Sunday, September 27, 2009

Special drawing rights

Several nations peg their currency's exchange rate to a basket of currencies assembled by the international monetary fund, known as the special drawing right (SDR). The SDR is an official international monetary reserve unit designed to settle international claims arising from transactions between the IMF, governments of member nations, central banks, and various international agencies. SDRs are really "book entries" on the ledgers of the IMF and are sometimes referred to as "paper gold" periodically, that organization will issue new SDRs and credit them to the international reserve accounts of member nations. To spend its SDRs, a nation simply requests the IMF to transfer some amount of SDRs from its own reserve account to the reserve account of another nation, usually one whose currency is widely accepted in the international markets. In return, the country asking for the transfer gets deposit balances denominated in the currency of the nation receiving the SDRs. These deposit balances may then be used to make international payments.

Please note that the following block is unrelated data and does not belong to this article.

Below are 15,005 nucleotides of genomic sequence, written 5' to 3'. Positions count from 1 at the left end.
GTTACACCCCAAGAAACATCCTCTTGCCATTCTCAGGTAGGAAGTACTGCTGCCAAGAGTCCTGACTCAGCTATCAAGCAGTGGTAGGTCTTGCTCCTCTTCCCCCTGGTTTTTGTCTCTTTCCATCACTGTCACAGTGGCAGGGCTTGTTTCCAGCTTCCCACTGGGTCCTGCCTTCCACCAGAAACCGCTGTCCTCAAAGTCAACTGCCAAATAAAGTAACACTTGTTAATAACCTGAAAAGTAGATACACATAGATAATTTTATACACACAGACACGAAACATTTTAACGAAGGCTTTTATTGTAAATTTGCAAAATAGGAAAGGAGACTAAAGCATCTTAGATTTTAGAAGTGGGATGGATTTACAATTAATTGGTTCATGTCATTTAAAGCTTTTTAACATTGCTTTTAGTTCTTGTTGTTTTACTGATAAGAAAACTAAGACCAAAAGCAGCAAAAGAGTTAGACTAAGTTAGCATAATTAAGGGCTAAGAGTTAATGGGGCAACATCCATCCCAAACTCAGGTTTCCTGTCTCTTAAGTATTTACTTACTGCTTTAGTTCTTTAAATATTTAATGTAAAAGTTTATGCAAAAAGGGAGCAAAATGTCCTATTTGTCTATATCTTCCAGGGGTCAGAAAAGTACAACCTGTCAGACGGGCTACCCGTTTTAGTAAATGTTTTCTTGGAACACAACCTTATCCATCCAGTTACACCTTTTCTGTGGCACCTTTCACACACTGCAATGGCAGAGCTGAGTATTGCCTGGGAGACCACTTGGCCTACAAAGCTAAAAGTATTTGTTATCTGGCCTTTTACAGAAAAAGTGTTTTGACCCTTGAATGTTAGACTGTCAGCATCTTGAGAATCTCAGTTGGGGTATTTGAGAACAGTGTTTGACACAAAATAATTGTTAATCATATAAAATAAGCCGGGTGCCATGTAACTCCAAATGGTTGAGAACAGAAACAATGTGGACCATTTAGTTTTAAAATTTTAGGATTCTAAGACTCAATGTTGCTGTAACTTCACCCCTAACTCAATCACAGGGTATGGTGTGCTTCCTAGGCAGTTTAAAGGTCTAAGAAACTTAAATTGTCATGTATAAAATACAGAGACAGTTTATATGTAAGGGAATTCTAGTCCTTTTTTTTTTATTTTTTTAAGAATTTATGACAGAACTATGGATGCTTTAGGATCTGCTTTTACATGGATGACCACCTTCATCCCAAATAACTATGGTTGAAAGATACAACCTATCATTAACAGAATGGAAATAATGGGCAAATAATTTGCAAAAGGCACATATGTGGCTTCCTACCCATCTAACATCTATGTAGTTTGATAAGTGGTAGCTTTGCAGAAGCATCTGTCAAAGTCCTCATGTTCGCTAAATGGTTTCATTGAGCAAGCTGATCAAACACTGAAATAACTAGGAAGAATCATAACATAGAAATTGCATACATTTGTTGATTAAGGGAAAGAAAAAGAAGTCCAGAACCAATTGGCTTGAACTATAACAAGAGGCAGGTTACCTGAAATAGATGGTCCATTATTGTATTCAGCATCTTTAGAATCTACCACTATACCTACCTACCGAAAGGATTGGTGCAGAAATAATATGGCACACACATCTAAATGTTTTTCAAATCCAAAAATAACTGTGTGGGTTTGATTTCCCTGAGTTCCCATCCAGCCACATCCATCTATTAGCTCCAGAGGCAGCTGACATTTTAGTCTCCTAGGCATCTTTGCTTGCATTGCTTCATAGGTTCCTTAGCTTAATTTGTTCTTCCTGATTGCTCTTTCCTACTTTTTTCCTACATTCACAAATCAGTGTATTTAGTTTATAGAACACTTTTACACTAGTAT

The value of SDRs today is based upon a basket of currencies representing the five IMF member nations with the largest volume of exports during the 1975-79 periods. These five countries are the United Stated, The Federal Republic of Germany, France, Japan, and the United Kingdom. In determining the current value of SDRs the currency of each of these five nations is weighted according to the value of their exports and currency holdings. In 1981 the weights applied to these five currencies in the SDR basket were: U.S. dollars, 42 percent; German marks, 19 percent: French francs, 13 percent; Japanese yen, 13 percent; and British pound sterling, 13 percent. Countries that peg their currency's value to the value of SDR basket include Burma, Guinea, Kenya, Vietnam, Zaire, and Zambia.

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